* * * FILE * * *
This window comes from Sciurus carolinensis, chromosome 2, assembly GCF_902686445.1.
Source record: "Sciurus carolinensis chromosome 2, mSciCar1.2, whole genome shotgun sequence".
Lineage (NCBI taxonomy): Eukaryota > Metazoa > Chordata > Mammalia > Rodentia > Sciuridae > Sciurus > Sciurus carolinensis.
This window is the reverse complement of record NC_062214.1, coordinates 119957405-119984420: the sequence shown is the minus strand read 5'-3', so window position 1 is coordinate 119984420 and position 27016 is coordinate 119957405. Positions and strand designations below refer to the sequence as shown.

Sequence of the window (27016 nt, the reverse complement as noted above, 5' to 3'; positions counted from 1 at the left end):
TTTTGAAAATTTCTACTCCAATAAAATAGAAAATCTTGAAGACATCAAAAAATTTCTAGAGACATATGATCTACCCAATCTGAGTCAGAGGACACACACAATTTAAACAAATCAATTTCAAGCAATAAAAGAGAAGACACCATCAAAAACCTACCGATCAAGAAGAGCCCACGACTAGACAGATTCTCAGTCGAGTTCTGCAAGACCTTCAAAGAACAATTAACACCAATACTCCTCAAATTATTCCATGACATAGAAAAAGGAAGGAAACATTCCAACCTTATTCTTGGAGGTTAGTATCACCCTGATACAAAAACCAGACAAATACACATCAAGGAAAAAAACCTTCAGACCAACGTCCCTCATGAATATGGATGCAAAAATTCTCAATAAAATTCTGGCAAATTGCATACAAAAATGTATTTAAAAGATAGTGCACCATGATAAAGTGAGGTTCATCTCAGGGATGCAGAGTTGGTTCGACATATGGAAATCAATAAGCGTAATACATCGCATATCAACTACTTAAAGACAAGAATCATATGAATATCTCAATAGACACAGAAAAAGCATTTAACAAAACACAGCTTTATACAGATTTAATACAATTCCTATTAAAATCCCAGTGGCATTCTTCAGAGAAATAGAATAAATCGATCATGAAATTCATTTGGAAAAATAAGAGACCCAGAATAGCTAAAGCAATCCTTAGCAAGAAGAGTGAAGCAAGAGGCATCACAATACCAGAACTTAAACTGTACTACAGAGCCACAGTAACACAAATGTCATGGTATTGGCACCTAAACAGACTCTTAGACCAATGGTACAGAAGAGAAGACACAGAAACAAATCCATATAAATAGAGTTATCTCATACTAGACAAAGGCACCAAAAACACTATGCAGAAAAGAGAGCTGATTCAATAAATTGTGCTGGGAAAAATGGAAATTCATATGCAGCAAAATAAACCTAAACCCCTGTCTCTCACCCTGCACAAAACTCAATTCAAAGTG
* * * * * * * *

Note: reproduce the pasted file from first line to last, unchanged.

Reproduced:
This window comes from Sciurus carolinensis, chromosome 2, assembly GCF_902686445.1.
Source record: "Sciurus carolinensis chromosome 2, mSciCar1.2, whole genome shotgun sequence".
Lineage (NCBI taxonomy): Eukaryota > Metazoa > Chordata > Mammalia > Rodentia > Sciuridae > Sciurus > Sciurus carolinensis.
This window is the reverse complement of record NC_062214.1, coordinates 119957405-119984420: the sequence shown is the minus strand read 5'-3', so window position 1 is coordinate 119984420 and position 27016 is coordinate 119957405. Positions and strand designations below refer to the sequence as shown.

Sequence of the window (27016 nt, the reverse complement as noted above, 5' to 3'; positions counted from 1 at the left end):
TTTTGAAAATTTCTACTCCAATAAAATAGAAAATCTTGAAGACATCAAAAAATTTCTAGAGACATATGATCTACCCAATCTGAGTCAGAGGACACACACAATTTAAACAAATCAATTTCAAGCAATAAAAGAGAAGACACCATCAAAAACCTACCGATCAAGAAGAGCCCACGACTAGACAGATTCTCAGTCGAGTTCTGCAAGACCTTCAAAGAACAATTAACACCAATACTCCTCAAATTATTCCATGACATAGAAAAAGGAAGGAAACATTCCAACCTTATTCTTGGAGGTTAGTATCACCCTGATACAAAAACCAGACAAATACACATCAAGGAAAAAAACCTTCAGACCAACGTCCCTCATGAATATGGATGCAAAAATTCTCAATAAAATTCTGGCAAATTGCATACAAAAATGTATTTAAAAGATAGTGCACCATGATAAAGTGAGGTTCATCTCAGGGATGCAGAGTTGGTTCGACATATGGAAATCAATAAGCGTAATACATCGCATATCAACTACTTAAAGACAAGAATCATATGAATATCTCAATAGACACAGAAAAAGCATTTAACAAAACACAGCTTTATACAGATTTAATACAATTCCTATTAAAATCCCAGTGGCATTCTTCAGAGAAATAGAATAAATCGATCATGAAATTCATTTGGAAAAATAAGAGACCCAGAATAGCTAAAGCAATCCTTAGCAAGAAGAGTGAAGCAAGAGGCATCACAATACCAGAACTTAAACTGTACTACAGAGCCACAGTAACACAAATGTCATGGTATTGGCACCTAAACAGACTCTTAGACCAATGGTACAGAAGAGAAGACACAGAAACAAATCCATATAAATAGAGTTATCTCATACTAGACAAAGGCACCAAAAACACTATGCAGAAAAGAGAGCTGATTCAATAAATTGTGCTGGGAAAAATGGAAATTCATATGCAGCAAAATAAACCTAAACCCCTGTCTCTCACCCTGCACAAAACTCAATTCAAAGTG